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Moss serves as a cheap pollution monitor:

Moss serves as a cheap pollution monitor:


  • Delicate mosses found on rocks and trees in cities around the world can now be used to measure the impact of atmospheric change and could prove a low-cost way to monitor urban pollution, as per Japanese scientists.


  • The “bio-indicator” retorts to pollution or drought-stress by changing shape, density or disappearing, permitting scientists to calculate atmospheric alterations, said Yoshitaka Oishi, associate professor at Fukui Prefectural University.
  • The used method is very cost effective and vital for getting information about atmospheric conditions.

What are Mosses?

  • Mosses are a common plant in all cities so we can use this method in many countries.
  • They have a big potential to be bio-indicators.
  • Humid cities where moss thrives could benefit most from using bryophytes, a collective term for mosses, hornworts and liverworts – as bio-indicators, adding moss could be monitored in its natural environment or cultivated for analysis.

Effects of nitrogen pollution

  • In a research paper published in the Landscape and Urban Planning journal explained the effect of nitrogen pollution, air quality and drought-stress on moss found over a 3km square (1.9 mile) area in Hachioji City in northwestern Tokyo.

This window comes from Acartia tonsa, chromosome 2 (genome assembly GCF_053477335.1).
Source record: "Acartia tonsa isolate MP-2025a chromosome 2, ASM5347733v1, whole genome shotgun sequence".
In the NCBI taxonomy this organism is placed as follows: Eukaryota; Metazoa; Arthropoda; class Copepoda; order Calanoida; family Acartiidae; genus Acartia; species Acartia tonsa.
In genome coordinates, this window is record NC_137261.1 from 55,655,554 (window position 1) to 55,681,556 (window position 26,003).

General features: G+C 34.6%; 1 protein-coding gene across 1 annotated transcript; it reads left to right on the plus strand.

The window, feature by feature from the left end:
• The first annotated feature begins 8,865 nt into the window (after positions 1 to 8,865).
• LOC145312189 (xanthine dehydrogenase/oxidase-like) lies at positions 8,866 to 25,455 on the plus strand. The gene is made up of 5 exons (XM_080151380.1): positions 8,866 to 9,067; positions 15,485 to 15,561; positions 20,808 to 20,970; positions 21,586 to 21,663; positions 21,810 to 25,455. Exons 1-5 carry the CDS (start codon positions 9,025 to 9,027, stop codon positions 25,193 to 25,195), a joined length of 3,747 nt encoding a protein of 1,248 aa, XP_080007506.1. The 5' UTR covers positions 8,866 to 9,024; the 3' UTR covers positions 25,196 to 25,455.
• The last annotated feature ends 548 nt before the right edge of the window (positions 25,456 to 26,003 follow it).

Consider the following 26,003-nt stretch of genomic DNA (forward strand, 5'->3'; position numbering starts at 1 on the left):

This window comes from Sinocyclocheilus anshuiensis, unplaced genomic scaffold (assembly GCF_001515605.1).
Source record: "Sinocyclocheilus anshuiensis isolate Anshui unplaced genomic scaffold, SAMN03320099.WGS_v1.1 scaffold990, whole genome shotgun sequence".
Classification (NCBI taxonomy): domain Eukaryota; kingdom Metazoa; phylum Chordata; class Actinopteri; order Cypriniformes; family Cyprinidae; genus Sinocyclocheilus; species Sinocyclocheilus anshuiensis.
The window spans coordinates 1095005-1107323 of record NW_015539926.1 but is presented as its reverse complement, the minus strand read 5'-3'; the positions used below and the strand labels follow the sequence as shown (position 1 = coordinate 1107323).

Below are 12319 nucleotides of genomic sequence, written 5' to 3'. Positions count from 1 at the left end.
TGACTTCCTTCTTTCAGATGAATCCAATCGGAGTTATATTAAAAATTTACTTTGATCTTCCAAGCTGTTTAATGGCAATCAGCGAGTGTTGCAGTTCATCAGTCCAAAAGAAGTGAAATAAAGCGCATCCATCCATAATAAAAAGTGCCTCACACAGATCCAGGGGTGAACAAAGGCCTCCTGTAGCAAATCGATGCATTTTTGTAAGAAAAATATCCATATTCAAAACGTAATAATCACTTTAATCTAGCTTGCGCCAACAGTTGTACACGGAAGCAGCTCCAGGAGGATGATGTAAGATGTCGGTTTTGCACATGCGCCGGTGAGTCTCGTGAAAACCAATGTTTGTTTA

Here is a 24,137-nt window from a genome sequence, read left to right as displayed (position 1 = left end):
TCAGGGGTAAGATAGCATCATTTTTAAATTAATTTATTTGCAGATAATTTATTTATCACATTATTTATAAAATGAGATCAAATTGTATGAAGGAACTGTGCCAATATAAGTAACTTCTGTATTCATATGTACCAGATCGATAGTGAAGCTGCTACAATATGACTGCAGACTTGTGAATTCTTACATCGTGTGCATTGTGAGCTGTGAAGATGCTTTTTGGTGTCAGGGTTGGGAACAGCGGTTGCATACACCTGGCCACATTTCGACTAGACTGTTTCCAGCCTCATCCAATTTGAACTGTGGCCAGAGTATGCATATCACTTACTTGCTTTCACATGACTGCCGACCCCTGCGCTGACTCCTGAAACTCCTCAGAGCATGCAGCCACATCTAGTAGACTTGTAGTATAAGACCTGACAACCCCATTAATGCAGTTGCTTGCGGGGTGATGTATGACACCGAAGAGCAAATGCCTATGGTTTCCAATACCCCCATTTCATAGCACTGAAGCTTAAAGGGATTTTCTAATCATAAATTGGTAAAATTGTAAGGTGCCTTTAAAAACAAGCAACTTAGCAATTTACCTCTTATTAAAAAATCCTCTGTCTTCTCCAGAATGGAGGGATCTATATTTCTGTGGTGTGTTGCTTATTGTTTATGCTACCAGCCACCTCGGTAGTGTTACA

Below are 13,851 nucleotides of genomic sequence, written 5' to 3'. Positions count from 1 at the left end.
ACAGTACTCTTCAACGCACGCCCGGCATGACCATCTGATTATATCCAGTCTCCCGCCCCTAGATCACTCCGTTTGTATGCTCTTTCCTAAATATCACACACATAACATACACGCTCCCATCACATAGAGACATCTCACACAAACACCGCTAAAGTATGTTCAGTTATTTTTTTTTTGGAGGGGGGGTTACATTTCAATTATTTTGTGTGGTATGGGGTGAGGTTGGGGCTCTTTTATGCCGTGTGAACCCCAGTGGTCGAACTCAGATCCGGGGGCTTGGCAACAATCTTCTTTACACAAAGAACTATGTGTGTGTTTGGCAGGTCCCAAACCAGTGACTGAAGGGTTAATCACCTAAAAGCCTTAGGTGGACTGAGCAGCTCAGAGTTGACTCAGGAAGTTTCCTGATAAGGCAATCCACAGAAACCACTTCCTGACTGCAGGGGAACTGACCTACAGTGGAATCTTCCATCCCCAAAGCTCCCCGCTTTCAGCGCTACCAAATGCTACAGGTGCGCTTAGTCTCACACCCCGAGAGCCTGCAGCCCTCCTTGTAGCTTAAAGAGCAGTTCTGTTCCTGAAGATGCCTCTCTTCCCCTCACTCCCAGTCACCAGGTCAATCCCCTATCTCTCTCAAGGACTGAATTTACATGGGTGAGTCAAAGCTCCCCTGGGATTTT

• The study exhibited severe drought-stress tended to occur in areas with high levels of nitrogen pollution, which it said raised concerns over the impact on health and biodiversity.
  • However, the scientists could not efficiently measure air purity which affects the number of moss types as pollution levels in the sample area were not high enough.
  • If the air pollution is severe, the purity is also evaluated by moss; the change of the moss is very diverse according to the environmental problem.
  • Bio-indicators such as mosses, which generally absorb water and nutrients from their immediate environments were often cheaper to use than other methods of environmental evaluation, and can also reflect changes to ecosystems.
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Tax, in the bigger picture: 

Tax, in the bigger picture


  • The national debate on GST is a case in point. GST has to be weighed upon a broader taxation policy perspective.